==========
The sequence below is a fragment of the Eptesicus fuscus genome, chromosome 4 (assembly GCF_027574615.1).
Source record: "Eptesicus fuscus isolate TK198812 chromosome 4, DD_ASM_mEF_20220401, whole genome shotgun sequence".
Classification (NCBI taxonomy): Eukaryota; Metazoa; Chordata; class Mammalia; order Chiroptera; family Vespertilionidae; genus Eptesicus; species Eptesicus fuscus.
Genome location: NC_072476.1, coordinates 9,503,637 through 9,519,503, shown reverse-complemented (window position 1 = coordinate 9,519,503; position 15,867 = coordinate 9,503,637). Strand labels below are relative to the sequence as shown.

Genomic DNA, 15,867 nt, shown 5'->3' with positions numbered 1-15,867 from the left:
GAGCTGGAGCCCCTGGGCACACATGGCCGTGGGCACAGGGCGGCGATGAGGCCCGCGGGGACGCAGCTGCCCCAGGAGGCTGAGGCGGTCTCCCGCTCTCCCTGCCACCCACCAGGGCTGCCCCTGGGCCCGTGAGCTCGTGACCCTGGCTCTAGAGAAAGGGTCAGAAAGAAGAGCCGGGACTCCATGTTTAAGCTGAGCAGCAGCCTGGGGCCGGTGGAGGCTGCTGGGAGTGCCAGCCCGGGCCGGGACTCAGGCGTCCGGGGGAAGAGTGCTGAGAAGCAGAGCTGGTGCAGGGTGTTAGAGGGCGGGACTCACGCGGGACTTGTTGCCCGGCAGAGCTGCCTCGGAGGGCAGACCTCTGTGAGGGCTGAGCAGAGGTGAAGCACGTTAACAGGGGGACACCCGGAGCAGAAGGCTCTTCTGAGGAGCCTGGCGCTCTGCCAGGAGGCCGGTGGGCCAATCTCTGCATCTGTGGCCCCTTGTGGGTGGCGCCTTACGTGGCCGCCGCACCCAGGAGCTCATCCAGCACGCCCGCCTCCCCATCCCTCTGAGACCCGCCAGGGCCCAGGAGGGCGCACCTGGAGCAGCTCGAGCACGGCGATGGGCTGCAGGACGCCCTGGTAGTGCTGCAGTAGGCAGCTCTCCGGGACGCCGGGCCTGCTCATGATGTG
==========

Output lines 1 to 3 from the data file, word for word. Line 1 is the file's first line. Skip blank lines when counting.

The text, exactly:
The sequence below is a fragment of the Eptesicus fuscus genome, chromosome 4 (assembly GCF_027574615.1).
Source record: "Eptesicus fuscus isolate TK198812 chromosome 4, DD_ASM_mEF_20220401, whole genome shotgun sequence".
Classification (NCBI taxonomy): Eukaryota; Metazoa; Chordata; class Mammalia; order Chiroptera; family Vespertilionidae; genus Eptesicus; species Eptesicus fuscus.